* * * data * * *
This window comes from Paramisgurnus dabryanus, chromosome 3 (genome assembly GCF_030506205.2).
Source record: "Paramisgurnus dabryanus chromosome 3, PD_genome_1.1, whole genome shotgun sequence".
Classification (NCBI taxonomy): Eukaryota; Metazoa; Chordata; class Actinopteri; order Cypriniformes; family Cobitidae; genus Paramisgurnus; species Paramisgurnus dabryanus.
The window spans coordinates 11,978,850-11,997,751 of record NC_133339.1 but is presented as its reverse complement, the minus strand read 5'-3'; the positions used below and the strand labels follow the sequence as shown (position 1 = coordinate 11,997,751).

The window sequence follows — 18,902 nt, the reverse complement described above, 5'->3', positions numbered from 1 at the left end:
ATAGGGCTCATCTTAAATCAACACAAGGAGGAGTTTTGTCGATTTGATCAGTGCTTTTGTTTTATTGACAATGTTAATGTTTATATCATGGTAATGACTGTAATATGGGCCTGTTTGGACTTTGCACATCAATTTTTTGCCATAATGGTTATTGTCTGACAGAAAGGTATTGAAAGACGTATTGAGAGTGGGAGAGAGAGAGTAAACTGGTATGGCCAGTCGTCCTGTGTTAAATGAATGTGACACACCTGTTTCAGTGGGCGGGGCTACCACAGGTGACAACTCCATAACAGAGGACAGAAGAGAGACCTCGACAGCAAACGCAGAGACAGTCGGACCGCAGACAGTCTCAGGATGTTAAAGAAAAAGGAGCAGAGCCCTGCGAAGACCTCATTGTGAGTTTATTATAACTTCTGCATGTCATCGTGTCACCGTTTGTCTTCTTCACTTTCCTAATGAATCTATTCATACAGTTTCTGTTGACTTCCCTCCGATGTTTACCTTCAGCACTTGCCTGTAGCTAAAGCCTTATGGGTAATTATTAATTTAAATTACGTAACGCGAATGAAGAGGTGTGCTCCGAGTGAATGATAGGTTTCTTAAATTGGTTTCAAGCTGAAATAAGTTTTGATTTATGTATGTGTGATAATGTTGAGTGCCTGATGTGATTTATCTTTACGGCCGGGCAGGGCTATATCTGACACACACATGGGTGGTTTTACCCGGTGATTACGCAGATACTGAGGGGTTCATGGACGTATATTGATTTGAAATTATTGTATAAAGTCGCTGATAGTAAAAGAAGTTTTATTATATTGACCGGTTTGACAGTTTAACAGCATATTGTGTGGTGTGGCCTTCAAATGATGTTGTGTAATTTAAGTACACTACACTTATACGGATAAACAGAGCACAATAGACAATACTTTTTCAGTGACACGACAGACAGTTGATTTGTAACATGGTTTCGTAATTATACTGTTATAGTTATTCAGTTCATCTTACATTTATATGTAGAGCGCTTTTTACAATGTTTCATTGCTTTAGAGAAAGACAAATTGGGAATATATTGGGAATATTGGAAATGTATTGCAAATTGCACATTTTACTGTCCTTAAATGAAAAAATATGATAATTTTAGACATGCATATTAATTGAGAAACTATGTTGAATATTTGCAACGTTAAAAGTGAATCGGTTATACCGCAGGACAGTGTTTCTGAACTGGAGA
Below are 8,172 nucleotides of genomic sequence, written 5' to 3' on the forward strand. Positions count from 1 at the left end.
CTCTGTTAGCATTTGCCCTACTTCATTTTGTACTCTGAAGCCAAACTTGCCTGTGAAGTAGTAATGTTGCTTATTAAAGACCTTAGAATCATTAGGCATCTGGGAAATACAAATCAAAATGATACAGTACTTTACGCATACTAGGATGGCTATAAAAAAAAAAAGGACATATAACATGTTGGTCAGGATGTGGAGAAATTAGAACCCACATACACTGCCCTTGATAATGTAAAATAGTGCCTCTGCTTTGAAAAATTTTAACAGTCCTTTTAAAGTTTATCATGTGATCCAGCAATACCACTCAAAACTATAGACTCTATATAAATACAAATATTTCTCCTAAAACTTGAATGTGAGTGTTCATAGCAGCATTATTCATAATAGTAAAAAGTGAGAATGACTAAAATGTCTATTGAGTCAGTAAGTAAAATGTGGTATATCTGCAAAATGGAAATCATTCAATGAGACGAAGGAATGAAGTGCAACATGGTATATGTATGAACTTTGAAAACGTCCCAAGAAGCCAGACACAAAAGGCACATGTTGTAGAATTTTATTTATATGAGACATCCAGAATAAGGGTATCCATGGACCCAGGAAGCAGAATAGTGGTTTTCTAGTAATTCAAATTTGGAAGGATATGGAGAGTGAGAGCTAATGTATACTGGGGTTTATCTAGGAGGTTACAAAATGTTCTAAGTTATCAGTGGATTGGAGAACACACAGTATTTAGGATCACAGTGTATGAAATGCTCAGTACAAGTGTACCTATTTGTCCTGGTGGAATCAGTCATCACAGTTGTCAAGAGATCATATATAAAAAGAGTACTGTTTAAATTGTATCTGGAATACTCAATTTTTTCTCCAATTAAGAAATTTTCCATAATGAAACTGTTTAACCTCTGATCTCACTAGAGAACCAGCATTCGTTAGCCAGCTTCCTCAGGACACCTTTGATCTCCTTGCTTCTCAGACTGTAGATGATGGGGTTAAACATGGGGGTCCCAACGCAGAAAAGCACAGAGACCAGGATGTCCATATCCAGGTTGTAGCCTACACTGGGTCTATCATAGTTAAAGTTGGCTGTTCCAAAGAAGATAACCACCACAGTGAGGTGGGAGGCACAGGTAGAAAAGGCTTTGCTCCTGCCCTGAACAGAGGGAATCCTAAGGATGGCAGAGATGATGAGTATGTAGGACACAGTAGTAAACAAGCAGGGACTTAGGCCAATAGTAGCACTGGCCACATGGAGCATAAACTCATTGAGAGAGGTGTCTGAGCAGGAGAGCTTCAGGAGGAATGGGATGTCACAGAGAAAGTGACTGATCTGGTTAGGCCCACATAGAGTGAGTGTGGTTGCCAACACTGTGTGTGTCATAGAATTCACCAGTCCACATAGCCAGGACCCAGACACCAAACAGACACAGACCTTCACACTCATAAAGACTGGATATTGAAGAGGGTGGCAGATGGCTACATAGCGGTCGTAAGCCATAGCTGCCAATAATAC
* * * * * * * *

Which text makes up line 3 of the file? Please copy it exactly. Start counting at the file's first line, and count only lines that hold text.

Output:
Classification (NCBI taxonomy): Eukaryota; Metazoa; Chordata; class Actinopteri; order Cypriniformes; family Cobitidae; genus Paramisgurnus; species Paramisgurnus dabryanus.